“I think it’s normal wear and tear but it flared up on me today,” Chapman said. “My hand was kind of swelling up. We’re gonna get an MRI and go from there.”
Chapman had an uncharacteristic bad day on defense. Entering the day leading the league in defensive runs saved, he made two costly errors in the sixth.
Battling the brutal sun at the Coliseum, Chapman dropped a usually routine pop up that ended up striking him on the neck, allowing Brian McCann to lead off the inning by reaching first. A few batters later, Chapman’s shot at a double play went awry when he stepped on third base for a force out and airmailed his throw to first. The ball rolled down the right field line and allowed a run to score, with another run coming in on a double by Jose Altuve the next at-bat to put the Astros (45-25) ahead by six runs.
Chapman said the club knew about the injury by the sixth inning and had planned to pull him all along to begin the seventh.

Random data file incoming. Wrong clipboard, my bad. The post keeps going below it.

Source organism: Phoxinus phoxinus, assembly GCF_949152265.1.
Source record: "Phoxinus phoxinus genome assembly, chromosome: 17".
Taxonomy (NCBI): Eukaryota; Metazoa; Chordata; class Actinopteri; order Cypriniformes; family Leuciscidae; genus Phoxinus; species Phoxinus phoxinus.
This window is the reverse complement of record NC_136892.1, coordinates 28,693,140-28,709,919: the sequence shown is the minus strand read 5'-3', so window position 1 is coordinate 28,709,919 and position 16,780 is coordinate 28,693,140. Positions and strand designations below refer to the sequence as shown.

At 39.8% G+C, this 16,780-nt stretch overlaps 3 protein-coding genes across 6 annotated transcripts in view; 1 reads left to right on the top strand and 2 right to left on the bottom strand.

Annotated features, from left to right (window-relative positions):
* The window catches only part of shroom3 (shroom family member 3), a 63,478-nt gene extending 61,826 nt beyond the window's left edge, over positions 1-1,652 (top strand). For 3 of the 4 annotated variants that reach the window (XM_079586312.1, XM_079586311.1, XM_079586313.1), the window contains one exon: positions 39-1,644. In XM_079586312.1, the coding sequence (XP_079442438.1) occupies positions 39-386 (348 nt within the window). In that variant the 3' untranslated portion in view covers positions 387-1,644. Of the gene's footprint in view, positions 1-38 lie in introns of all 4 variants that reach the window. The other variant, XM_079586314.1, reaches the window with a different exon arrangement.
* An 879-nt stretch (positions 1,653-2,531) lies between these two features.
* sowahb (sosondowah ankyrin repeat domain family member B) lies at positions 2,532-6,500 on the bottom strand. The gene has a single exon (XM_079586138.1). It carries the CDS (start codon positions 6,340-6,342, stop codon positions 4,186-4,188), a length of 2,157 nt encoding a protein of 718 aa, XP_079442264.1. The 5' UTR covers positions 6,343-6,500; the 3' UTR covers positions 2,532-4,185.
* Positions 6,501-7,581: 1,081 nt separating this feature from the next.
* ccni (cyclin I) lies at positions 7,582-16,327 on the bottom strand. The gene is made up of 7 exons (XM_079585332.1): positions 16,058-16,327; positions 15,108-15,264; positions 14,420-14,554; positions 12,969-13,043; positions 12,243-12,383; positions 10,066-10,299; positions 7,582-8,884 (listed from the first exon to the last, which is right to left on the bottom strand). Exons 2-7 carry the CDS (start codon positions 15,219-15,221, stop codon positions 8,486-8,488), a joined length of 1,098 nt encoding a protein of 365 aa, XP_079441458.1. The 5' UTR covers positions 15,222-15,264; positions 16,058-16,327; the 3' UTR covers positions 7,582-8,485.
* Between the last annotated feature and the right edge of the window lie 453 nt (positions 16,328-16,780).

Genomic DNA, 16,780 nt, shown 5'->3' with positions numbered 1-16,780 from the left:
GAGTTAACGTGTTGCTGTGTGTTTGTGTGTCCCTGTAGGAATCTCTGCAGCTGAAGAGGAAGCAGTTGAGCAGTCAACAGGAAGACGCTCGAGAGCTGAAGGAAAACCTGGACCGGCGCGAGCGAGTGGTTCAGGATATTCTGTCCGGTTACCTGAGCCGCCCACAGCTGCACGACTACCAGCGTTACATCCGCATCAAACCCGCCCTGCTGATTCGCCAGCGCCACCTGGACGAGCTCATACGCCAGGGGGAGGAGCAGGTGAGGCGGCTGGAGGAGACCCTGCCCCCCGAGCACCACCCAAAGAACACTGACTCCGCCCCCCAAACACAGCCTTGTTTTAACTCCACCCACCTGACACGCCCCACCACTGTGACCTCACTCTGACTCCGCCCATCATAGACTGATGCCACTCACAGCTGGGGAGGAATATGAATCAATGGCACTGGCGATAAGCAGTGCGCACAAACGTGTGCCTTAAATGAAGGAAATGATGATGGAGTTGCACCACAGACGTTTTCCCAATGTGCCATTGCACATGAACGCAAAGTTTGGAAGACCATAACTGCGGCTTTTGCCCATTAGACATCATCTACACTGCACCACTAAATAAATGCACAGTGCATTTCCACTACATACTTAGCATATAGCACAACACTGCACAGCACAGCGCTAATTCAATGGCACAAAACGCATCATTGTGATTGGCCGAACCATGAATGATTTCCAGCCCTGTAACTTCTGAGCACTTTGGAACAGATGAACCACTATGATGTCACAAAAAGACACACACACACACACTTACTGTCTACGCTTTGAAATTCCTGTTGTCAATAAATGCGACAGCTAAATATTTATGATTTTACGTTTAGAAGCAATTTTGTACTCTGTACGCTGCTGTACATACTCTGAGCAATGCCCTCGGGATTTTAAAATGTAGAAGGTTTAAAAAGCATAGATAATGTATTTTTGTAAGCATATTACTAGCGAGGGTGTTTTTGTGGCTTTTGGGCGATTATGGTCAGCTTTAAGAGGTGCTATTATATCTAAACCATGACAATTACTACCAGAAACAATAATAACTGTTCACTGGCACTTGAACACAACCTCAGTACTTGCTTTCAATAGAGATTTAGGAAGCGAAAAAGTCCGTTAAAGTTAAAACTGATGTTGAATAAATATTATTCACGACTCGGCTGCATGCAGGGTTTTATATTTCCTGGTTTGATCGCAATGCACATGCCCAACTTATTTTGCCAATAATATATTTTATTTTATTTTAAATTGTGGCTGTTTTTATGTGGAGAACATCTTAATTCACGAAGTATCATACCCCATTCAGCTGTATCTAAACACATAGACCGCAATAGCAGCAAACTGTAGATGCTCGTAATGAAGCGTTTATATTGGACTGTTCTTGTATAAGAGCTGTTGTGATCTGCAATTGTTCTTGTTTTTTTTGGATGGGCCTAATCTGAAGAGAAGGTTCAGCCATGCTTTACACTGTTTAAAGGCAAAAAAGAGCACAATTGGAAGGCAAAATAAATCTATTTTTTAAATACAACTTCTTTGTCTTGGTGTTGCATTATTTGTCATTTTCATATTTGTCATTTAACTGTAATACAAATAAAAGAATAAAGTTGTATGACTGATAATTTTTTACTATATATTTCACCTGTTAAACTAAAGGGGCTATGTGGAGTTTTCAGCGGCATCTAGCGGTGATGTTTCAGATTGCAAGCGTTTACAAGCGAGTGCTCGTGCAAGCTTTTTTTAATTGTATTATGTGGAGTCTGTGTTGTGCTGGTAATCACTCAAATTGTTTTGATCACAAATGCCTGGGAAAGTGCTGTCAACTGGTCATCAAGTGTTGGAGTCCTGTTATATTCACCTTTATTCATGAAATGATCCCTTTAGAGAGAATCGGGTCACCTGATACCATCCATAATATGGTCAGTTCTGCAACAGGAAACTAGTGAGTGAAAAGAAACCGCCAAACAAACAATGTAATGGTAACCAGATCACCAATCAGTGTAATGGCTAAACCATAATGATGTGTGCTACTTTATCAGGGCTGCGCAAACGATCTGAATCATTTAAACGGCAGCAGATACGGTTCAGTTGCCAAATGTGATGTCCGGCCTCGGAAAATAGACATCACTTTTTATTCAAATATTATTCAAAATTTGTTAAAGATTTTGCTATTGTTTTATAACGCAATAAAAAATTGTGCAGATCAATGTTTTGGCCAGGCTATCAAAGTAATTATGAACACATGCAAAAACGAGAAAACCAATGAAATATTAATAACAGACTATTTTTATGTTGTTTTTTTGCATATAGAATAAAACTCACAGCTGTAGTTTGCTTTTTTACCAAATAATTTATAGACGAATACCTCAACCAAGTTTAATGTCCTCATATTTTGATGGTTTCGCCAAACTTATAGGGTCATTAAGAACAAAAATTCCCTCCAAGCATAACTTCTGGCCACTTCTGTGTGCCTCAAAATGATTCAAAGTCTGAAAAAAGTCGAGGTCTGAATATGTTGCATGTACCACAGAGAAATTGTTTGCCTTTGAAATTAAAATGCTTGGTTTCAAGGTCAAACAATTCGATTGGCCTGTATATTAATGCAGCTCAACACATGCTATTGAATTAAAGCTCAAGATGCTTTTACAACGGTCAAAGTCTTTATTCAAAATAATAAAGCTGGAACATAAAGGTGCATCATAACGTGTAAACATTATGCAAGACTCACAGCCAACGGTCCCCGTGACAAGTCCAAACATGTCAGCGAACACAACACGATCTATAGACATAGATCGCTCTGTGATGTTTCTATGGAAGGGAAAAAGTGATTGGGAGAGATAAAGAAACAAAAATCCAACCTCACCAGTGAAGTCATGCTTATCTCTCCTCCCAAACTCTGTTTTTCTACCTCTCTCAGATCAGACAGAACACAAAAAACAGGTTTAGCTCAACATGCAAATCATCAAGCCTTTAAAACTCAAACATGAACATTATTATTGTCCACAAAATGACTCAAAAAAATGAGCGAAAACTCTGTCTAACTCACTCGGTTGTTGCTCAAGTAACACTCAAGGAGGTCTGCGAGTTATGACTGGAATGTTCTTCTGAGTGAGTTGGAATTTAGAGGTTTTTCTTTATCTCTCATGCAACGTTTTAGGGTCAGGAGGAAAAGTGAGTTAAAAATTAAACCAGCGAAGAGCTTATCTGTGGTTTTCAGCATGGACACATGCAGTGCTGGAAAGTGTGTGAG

“I don’t like to feel like I cost the team runs,” Chapman said. “I’ve been swinging the bat well and unfortunately this kind of stuff happens. Bad timing. It’s frustrating, especially when you’re playing well. Kind of an upsetting day. I’m just frustrated right now.”
As was the case throughout the series, the A’s (34-35) found themselves in a hole before they even got a chance to bat after Frankie Montas surrendered two runs in the first inning, which was the amount of runs he had allowed in his previous two starts combined.
Montas was tagged for seven runs, five earned, on 11 hits and four walks with a strikeout over 5 1/3 innings of work as he suffered his first loss of the season.
“He went up against a team that’s swinging the bat well right now and it looked like every ball he got in the middle of the plate, similar to everybody in the series with us, they hit,” Melvin said. “Probably other times I’d get him out of there earlier, but where we were with our bullpen, he knew he had to be out there a while. He stuck it out for his team, but probably not as good as he was the last few times out.”
Facing Justin Verlander for the first time since 2016, the A’s made a few dents in his line with a solo home run from Khris Davis and two-run homer from Matt Olson, but the right-hander still turned in seven strong innings, allowing just the three runs on five hits with seven strikeouts and no walks.